# Does the Wronskian have anything to do with the product rule in calculus

Does the Wronskian have anything to do with the product rule in calculus. I ask this because i noticed the form looking similar to the product rule. $$W=g(x)f'(x)-g'(x)f(x)$$ where as the product rule is $$(f(x)g(x))' = g(x)f'(x)+g'(x)f(x)$$ they only differ by a plus operation.

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If you assume that $g\neq 0$, then it's $g(x)^2$ times the derivative of the quotient, and when it's $0$ it means that $f$ and $g$ are proportional. – Davide Giraudo Nov 2 '11 at 19:28
If $W = \left( \begin{array}{ccccc} f_1(x) & f_2(x) & f_3(x) & \dots & f_n(x) \\ f_1'(x) & f_2'(x) & f_3'(x)& \dots & f_n'(x) \\ 1 & 1 & 1 & \dots & 1 \\ \vdots & & &\ddots & \\ 1 & 1 & 1 &\dots & 1 \end{array} \right)$, the product rule is determined by the permanent of the matrix $W$. – JavaMan Nov 2 '11 at 19:33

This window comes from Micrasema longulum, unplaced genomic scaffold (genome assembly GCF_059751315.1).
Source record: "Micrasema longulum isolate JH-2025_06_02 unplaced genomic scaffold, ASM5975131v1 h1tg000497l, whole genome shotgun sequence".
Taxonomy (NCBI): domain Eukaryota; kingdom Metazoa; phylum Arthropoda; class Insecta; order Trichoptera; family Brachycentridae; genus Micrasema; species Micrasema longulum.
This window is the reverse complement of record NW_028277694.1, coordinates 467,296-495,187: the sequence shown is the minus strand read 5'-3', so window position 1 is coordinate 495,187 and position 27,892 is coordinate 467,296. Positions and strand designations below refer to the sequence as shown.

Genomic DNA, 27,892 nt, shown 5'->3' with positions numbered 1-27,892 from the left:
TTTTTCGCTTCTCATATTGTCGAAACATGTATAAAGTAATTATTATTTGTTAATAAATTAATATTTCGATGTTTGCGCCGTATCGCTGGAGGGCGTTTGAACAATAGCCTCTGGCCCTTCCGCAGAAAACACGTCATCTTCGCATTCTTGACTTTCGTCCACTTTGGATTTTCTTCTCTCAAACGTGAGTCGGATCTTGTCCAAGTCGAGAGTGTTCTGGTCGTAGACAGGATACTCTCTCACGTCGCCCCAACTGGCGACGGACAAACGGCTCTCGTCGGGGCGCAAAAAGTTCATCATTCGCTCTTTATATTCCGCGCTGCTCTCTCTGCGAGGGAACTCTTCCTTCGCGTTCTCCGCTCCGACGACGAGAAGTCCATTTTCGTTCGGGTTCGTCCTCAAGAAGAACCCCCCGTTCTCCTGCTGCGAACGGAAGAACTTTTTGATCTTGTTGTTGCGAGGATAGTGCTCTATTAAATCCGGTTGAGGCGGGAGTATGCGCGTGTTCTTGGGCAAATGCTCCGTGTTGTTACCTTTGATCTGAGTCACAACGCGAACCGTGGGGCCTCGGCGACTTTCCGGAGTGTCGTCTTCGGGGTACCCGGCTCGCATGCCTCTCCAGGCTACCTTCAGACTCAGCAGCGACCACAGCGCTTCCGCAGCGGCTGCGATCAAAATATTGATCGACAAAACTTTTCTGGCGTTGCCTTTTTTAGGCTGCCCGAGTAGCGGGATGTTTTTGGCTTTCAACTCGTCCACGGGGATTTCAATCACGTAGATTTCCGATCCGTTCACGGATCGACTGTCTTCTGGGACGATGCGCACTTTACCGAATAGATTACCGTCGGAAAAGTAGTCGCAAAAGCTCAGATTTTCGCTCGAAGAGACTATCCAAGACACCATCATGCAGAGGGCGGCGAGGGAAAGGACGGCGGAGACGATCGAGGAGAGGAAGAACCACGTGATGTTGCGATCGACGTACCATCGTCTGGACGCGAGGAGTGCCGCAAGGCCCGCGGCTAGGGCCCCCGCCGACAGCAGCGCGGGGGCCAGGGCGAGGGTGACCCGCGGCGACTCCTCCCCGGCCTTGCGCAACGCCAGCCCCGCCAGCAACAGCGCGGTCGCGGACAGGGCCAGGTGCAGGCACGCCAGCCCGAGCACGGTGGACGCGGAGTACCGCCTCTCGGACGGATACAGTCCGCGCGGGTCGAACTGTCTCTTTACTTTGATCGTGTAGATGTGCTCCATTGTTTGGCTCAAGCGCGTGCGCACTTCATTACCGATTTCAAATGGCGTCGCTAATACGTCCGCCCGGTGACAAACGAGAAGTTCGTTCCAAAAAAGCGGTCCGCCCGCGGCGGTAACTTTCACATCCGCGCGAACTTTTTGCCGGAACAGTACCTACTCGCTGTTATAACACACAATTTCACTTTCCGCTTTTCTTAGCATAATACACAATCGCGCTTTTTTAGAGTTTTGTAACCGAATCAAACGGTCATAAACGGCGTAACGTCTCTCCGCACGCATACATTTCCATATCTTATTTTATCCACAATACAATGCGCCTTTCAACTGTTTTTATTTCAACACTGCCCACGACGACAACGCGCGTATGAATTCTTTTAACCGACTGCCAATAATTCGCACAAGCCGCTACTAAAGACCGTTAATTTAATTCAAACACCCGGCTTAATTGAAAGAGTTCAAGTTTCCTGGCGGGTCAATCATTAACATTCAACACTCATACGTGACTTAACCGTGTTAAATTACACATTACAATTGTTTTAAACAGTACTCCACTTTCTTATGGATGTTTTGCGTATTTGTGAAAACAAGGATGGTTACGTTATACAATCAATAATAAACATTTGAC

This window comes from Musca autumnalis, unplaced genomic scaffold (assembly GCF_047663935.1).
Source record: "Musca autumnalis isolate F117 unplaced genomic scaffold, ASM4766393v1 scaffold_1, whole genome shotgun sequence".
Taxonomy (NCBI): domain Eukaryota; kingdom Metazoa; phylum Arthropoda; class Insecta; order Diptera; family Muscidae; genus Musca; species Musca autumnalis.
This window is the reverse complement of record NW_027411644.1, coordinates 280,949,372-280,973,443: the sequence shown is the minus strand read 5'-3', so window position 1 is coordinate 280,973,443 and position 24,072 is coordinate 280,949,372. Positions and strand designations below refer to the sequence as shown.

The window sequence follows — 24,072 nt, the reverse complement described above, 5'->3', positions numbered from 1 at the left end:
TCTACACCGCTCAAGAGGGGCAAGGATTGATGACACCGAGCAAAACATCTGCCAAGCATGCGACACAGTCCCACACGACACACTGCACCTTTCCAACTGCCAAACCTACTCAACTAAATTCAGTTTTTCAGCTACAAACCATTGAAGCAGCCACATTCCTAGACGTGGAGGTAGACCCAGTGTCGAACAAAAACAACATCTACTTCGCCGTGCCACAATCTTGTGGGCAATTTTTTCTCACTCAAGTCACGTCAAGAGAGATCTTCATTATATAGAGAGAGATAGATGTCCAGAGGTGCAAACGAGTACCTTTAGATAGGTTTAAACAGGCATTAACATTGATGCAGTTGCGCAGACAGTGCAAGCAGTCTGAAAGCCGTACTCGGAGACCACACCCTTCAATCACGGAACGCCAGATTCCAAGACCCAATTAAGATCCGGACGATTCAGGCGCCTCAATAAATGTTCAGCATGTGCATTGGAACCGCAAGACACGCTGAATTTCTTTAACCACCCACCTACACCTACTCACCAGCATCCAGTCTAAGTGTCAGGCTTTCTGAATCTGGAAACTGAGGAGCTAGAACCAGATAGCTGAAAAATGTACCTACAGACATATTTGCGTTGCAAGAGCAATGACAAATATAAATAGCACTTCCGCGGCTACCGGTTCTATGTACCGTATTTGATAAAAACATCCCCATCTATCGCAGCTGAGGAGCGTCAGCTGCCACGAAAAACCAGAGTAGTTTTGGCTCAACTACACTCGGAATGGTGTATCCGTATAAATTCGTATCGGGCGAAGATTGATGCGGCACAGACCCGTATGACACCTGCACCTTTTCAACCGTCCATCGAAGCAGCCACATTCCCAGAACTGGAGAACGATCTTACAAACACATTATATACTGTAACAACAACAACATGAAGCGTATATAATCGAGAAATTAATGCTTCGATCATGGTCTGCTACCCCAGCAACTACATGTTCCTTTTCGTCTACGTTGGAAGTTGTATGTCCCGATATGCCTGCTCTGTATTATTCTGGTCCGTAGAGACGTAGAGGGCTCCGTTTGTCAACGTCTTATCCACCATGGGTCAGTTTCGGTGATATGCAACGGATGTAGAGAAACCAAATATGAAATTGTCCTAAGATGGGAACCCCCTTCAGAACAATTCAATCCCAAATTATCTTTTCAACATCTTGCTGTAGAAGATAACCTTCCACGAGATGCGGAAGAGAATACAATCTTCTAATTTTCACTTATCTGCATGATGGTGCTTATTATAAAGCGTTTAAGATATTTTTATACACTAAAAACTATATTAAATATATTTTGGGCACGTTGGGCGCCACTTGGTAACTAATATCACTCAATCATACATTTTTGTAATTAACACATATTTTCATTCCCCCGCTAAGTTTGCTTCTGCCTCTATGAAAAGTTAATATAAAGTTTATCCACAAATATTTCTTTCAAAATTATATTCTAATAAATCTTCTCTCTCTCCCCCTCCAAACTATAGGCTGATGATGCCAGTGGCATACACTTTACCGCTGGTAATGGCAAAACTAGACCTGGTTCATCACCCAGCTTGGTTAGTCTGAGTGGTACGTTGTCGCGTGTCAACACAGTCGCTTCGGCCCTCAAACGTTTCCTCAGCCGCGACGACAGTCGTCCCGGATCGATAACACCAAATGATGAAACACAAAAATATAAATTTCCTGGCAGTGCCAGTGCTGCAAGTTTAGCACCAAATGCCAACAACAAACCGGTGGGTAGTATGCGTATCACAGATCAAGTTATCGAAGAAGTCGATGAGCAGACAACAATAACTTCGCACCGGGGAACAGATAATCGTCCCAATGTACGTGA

@DavideGiraudo: Careful. A classic example is $f(x)=x^2$ and $g(x)=x|x|$. Then $g'(x) = 2x$ if $x\geq 0$, $g'(x)=-2x$ if $x\lt 0$, $W(f,g)=0$, but $f$ and $g$ are not proportional (they are equal on the nonnegative numbers, and $f=-g$ on the nonpositive ones). – Arturo Magidin Nov 2 '11 at 19:34
@ArturoMagidin yes you're right. So we have to assume that $g$ never vanishes. – Davide Giraudo Nov 2 '11 at 19:40
@DavideGiraudo: There are any number of conditions you can put to ensure the implication"$W(f,g)=0$ implies $f$ and $g$ proportional"; for example, if they are both analytic (due to Peano). See this paper, and Wikipedia for other situations. – Arturo Magidin Nov 2 '11 at 19:45

Not really. The Wronskian is a determinant of functions and their derivatives. In your case you have that, for two functions $f$ and $g$,
$$W(f,g) = \det\begin{pmatrix}f & g \\ f' & g'\end{pmatrix} = fg'-f'g$$
In general, the Wronskian of $n$ different functions is the determininant of the square $n\times n$ matrix where each column is composed of the $f$ and its derivatives up to the $(n-1)$ th derivative (such that every derivative exists in an interval $I$), ordered from lower to higher order from top to bottom. In general, $$W(f,g) \neq W(g,f)$$ as opposed to $(f·g)'$ and the same goes for higher order Wronskians.